The denominator is the capital employed . So it has to be weighted appropriately to when the cash flows were received. The numerator must have no effect of cash flows at all , only the cash flow less growth of the portfolio. If you take simple examples:
Case 1:
where the cash flows happen at the end of the period ( like literally last day ) , and then calculate the return :

Numerator has present value , but that includes a cash flow which has not really been employed yet to generate any returns , so needs to be taken out completely.

Denominator has the capital employed with a weight for the cash flow of zero.
Case2:
where the cash flows happen at the beginning of the period ( like literally beginning of first day ) , and then calculate the return :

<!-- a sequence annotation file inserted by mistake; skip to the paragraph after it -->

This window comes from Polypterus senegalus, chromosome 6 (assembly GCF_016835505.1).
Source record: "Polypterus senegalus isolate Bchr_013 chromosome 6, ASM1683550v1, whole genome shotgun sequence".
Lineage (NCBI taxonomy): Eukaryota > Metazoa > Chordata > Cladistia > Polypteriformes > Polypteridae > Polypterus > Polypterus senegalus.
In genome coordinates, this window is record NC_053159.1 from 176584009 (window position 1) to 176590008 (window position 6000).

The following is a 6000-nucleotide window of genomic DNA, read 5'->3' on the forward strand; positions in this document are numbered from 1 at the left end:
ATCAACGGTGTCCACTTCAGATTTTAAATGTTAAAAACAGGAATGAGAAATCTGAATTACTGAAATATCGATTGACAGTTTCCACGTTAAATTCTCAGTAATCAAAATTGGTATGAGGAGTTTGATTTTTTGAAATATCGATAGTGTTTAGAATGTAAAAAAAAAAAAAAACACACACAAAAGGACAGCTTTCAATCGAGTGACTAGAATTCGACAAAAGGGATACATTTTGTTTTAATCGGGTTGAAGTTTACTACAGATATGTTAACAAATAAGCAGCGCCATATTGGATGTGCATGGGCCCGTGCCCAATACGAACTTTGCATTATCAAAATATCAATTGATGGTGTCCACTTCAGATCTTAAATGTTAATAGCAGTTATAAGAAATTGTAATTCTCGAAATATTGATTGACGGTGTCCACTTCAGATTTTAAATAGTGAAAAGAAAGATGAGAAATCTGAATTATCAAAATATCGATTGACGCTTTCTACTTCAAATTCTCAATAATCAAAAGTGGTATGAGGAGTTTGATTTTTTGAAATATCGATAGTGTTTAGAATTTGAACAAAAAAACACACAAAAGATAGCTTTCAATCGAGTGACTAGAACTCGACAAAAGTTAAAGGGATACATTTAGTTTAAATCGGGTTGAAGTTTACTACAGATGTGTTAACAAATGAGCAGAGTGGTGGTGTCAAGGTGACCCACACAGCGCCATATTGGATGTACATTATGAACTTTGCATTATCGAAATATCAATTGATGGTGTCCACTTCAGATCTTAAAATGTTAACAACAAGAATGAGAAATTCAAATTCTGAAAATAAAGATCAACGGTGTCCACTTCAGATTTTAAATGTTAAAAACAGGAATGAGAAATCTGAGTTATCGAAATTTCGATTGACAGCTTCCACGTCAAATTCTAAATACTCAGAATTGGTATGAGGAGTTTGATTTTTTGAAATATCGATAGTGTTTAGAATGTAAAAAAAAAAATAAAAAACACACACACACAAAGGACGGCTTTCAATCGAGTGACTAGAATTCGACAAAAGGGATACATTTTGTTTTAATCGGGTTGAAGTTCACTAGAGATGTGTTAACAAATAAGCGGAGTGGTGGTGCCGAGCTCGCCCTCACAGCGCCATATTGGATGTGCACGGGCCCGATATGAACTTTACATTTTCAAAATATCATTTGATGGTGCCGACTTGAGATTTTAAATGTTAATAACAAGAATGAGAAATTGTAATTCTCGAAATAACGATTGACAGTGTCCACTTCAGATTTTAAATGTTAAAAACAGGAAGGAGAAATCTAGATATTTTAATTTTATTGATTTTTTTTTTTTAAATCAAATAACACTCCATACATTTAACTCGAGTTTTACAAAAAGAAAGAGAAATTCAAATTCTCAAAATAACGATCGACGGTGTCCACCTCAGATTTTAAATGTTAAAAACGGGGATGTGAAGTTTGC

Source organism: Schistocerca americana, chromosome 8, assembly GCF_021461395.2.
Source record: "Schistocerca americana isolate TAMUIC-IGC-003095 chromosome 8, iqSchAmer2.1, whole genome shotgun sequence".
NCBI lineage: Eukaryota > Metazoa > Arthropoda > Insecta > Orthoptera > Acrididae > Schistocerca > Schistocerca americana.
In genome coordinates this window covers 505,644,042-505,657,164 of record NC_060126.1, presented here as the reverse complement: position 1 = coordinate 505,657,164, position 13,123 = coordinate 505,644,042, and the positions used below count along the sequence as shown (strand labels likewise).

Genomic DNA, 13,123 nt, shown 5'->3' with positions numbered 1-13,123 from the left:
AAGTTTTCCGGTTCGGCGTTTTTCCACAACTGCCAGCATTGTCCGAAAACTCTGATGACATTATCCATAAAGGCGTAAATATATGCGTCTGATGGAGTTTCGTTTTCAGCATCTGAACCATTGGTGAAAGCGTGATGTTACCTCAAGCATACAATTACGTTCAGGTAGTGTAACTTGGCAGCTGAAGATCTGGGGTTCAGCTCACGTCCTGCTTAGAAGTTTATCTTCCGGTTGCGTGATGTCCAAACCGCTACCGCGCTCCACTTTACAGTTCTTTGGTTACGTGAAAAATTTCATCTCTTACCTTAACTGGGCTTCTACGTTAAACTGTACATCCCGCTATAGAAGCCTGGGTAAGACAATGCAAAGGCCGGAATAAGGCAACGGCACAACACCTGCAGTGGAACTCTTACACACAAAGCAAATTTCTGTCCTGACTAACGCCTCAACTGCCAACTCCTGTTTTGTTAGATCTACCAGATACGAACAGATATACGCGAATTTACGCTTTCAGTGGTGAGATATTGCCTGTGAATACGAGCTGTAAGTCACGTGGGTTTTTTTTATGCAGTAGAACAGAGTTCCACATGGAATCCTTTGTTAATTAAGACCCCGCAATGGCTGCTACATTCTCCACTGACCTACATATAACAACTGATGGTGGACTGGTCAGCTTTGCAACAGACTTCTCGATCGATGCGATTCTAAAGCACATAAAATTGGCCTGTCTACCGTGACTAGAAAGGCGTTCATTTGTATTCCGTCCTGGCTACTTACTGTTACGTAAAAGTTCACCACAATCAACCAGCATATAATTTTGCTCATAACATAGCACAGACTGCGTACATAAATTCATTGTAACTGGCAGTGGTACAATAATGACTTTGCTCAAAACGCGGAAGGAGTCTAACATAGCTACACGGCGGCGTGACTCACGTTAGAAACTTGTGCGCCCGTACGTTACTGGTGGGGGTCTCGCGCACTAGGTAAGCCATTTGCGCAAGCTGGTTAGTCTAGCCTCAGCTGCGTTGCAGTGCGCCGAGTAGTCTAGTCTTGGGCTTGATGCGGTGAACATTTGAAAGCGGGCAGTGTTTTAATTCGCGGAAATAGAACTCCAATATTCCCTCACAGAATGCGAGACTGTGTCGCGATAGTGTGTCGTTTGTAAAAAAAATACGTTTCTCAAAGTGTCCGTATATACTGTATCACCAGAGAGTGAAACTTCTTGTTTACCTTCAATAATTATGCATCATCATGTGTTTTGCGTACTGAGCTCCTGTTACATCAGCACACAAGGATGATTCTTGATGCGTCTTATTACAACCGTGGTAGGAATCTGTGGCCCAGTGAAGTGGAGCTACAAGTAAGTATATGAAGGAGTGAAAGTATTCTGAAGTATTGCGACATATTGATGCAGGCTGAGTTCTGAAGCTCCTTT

Numerator has a previous value , but that does not includes a cash flow which has been employed fully to generate returns , so needs to be added fully to the previous value i.e. subtracted from final value completely. So the numerator is exactly the same as case 1 ( with the cash flow taken out completely )

Denominator has the capital employed with a weight for the cash flow of 1 .
I worked this out slowly to convince myself , and it worked ok .Do the same and you’ll be happy. Any interim cash flows at any point of time in the period have to be taken out completely from numerator . They do have to appear in the denominator with the right weights